Vidhi holds a Masters in Education, B.A. in Spanish Literature from Rutgers University. Vidhi has experience working in academic affairs and staff management.
What Is Ophidiophobia?
Ophidiophobia is the extreme fear of snakes. The fear of snakes is one of the most common phobias in adults. The word ends in phobia which indicates that this is not a common, everyday dislike and slight disgust regarding snakes. When something ends in 'phobia,' it means that it is an irrational fear and can result in anxiety.
People with ophidiophobia may have varied fears. Not all sufferers have the same exact fear. Some may fear small snakes, some may fear large snakes, and others may fear both. In extreme cases, sufferers may be afraid of locations in which snakes might be, such as the woods or pet stores. They may refuse to visit friends' homes if they have pet snakes. They might even start fearing things that resemble snakes, like rope.
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Some symptoms people with ophidiophobia exhibit include:
- Fear of snake encounters
- Fear of snake photos
- Fear of snakes on television
- Fear of locations where snakes may be present
Any of these fears might result in:
- Anxiety attacks
- Difficulty breathing
- Increased heart rate
In general, psychologists believe that phobias result from traumatic experiences surrounding the feared item. There are times that phobias arise without being connected to past experiences.
Consider this example:
At six years old, Jenny and Roxy are playing in the backyard. Roxy jumps on a pile of leaves and suddenly screams out in pain. Jenny sees a snake's mouth around Roxy's leg, and blood streaming down her leg. Roxy goes to the hospital and has to stay for an extended period of time. After the incident, she never wanted to play in the yard. She became scared of going near a pile of leaves and refused to play outside in the fall season. At age 20, Jenny is diagnosed with ophidiophobia because she never got over her fear of snakes. She finally goes into counseling.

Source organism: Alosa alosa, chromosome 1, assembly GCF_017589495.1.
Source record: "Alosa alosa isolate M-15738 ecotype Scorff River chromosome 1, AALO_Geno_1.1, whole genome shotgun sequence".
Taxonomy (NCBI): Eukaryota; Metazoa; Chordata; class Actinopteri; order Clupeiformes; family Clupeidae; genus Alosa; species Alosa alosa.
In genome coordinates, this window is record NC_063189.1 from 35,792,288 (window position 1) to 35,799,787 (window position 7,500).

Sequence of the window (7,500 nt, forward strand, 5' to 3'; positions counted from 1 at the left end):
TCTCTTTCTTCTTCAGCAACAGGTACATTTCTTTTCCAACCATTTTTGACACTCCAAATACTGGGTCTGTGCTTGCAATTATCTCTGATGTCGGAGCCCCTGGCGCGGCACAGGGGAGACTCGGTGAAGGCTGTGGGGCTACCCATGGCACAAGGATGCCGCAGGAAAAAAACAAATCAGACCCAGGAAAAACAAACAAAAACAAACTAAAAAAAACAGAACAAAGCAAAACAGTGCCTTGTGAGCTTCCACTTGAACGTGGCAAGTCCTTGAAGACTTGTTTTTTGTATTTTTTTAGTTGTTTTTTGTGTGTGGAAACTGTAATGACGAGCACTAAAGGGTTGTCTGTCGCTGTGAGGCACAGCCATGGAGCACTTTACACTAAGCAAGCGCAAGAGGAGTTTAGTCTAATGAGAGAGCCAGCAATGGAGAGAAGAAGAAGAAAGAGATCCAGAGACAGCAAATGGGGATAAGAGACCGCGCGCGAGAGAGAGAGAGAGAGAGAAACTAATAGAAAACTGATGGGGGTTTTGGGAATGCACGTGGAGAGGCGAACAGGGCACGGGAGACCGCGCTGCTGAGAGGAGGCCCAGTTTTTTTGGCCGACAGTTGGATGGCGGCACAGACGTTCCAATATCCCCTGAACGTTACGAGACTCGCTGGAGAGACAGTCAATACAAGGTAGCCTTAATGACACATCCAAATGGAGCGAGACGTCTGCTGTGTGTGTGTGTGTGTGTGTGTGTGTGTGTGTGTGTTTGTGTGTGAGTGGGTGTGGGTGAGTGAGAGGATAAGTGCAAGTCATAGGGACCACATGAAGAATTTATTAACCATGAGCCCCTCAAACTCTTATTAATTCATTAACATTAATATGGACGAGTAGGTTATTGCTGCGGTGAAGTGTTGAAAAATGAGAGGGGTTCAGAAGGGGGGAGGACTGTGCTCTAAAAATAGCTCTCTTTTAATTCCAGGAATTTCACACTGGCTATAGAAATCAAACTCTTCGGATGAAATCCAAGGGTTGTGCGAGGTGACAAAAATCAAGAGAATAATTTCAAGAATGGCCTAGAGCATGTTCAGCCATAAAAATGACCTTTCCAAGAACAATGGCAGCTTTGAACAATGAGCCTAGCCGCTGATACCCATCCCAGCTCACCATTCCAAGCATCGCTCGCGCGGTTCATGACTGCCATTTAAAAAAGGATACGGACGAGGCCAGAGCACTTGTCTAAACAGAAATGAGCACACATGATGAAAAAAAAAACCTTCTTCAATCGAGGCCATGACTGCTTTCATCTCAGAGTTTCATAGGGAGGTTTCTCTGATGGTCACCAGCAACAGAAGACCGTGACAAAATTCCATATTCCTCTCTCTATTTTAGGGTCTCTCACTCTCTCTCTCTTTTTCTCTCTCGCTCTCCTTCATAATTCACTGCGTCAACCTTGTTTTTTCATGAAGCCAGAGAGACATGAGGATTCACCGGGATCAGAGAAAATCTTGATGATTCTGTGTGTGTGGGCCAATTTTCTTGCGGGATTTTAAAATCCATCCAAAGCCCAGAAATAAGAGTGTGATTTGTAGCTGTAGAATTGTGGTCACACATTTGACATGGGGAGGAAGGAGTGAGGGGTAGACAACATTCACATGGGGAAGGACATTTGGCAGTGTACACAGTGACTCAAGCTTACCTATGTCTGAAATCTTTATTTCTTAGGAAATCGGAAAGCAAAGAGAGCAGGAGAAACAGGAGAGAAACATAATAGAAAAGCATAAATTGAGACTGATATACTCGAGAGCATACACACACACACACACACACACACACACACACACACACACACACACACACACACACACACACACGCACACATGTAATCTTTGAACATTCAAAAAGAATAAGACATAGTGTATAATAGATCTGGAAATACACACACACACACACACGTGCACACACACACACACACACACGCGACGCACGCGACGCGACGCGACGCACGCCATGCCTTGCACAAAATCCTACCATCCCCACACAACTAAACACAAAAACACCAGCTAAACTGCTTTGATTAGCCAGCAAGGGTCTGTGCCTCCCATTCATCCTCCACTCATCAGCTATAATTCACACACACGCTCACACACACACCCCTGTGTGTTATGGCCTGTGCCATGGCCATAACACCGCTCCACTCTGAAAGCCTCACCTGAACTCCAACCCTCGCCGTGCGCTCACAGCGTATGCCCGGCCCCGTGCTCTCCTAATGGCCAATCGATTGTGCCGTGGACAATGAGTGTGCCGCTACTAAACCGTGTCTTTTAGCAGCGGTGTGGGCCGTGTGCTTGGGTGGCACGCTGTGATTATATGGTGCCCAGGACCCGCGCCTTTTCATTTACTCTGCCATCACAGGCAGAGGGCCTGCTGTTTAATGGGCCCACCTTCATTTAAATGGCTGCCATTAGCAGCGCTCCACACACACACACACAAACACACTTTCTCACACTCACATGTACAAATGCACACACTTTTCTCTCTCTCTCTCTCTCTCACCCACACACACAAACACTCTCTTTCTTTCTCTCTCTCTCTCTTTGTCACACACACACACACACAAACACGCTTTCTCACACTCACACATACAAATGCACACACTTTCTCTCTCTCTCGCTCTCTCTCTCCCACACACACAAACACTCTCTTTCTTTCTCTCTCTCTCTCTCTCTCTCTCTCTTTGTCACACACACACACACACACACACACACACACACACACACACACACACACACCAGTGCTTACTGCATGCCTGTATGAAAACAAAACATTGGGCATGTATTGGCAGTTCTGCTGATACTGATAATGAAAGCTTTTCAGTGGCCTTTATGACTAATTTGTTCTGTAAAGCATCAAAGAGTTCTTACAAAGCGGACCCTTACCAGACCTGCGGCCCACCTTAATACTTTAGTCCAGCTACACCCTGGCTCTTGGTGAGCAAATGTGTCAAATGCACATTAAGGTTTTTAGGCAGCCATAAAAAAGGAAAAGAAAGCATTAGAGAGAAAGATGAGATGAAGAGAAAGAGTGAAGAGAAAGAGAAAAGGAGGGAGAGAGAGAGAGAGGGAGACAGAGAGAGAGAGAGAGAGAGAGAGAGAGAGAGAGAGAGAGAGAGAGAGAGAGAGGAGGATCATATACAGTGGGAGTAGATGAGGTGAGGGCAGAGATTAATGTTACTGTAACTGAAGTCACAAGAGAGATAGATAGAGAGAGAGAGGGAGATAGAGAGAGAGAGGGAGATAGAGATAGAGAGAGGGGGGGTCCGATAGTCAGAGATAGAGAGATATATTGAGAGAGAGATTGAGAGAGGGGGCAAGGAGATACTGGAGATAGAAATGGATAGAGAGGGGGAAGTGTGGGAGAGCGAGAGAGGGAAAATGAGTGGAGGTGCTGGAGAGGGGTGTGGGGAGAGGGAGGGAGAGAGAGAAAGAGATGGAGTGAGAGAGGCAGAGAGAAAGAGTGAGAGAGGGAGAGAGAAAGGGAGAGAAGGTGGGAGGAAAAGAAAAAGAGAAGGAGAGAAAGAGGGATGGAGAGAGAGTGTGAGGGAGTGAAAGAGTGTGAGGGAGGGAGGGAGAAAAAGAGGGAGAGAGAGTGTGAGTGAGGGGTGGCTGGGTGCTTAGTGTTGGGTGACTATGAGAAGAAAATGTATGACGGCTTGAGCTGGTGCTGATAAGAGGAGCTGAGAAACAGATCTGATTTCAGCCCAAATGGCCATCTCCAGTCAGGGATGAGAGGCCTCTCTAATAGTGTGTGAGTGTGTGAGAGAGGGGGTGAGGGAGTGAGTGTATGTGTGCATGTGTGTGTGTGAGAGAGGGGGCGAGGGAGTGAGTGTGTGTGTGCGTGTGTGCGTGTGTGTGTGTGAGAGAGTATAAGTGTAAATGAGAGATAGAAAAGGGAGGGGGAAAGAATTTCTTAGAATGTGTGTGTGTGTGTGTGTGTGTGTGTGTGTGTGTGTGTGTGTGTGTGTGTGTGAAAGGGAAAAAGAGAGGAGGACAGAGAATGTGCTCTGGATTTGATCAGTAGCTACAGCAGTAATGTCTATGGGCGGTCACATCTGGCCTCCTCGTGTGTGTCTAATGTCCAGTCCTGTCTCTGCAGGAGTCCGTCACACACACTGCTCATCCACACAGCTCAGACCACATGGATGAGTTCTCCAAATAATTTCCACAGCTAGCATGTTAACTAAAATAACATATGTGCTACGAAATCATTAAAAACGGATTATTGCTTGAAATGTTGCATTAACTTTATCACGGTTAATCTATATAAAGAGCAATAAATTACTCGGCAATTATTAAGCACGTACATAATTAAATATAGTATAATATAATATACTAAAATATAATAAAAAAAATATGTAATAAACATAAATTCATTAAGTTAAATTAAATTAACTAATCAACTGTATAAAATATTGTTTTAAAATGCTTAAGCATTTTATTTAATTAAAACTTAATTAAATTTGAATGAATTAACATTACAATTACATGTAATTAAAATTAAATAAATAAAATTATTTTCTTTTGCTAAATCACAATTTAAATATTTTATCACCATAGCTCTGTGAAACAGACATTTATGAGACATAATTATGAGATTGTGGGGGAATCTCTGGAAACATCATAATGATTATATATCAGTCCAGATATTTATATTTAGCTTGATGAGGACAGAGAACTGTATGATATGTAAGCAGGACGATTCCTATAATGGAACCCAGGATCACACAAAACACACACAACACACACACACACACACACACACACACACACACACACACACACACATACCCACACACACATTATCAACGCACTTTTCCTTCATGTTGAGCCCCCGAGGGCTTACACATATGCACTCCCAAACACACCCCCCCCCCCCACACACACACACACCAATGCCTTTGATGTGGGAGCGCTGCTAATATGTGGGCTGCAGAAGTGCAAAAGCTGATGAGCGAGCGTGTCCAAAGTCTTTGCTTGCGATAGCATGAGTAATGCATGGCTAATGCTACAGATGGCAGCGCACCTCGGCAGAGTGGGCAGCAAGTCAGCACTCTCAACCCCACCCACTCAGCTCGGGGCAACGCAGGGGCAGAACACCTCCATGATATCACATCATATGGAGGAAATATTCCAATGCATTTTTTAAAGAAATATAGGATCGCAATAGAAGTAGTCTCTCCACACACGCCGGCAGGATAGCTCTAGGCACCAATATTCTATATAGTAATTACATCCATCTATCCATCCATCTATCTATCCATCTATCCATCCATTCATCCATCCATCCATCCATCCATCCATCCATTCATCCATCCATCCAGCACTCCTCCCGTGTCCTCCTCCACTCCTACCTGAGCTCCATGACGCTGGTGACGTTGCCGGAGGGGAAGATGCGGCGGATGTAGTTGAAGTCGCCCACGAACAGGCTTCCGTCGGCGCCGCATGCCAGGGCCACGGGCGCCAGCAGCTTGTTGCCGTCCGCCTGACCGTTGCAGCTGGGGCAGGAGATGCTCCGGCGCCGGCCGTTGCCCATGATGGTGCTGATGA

It is important to remember that phobias can be treated and people can live a normal, healthy lifestyle even if they suffered from extreme fear at one point. Some treatment options include individual counseling. Sometimes, simply talking to a professional can help overcome irrational fears. Counseling can serve as a way to release negative feelings as well as learn coping strategies. Another treatment involves cognitive-behavioral therapy (CBT). Counselors may use CBT to help patients come up with strategies to align their thoughts and feelings with reality. They may teach techniques to manage fears.
Eye movement desensitization and reprocessing (EMDR) is another type of treatment option. For ophidiophobia, EMDR can address past fears, traumatic experiences, present fears, and more. The goal of EMDR is to help the sufferer cope with the past so that he or she can move forward. This is a type of exposure therapy, which would require things like looking at pictures of snakes or even handling small snakes. Hypnosis can also help. This can help promote relaxation. The effectiveness of hypnosis in overcoming phobias varies from person to person. Another option is antianxiety medicine. If the phobia causes anxiety, medication used to treat symptoms of anxiety can help. There is no specific medicine for ophidiophobia.
Ophidiophobia is the extreme fear of snakes, which could involve being frightened of snake encounters, snake pictures or snake lairs. People with ophidiophobia might become anxious, scream, cry or tremble. They might also have difficulty breaking or exhibit an increased heart rate. Some treatment options include counseling, anti-anxiety medication, hypnosis, cognitive behavioral therapy or eye movement desensitization and reprocessing.
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Ophidiophobia: Definition, Facts & Treatment
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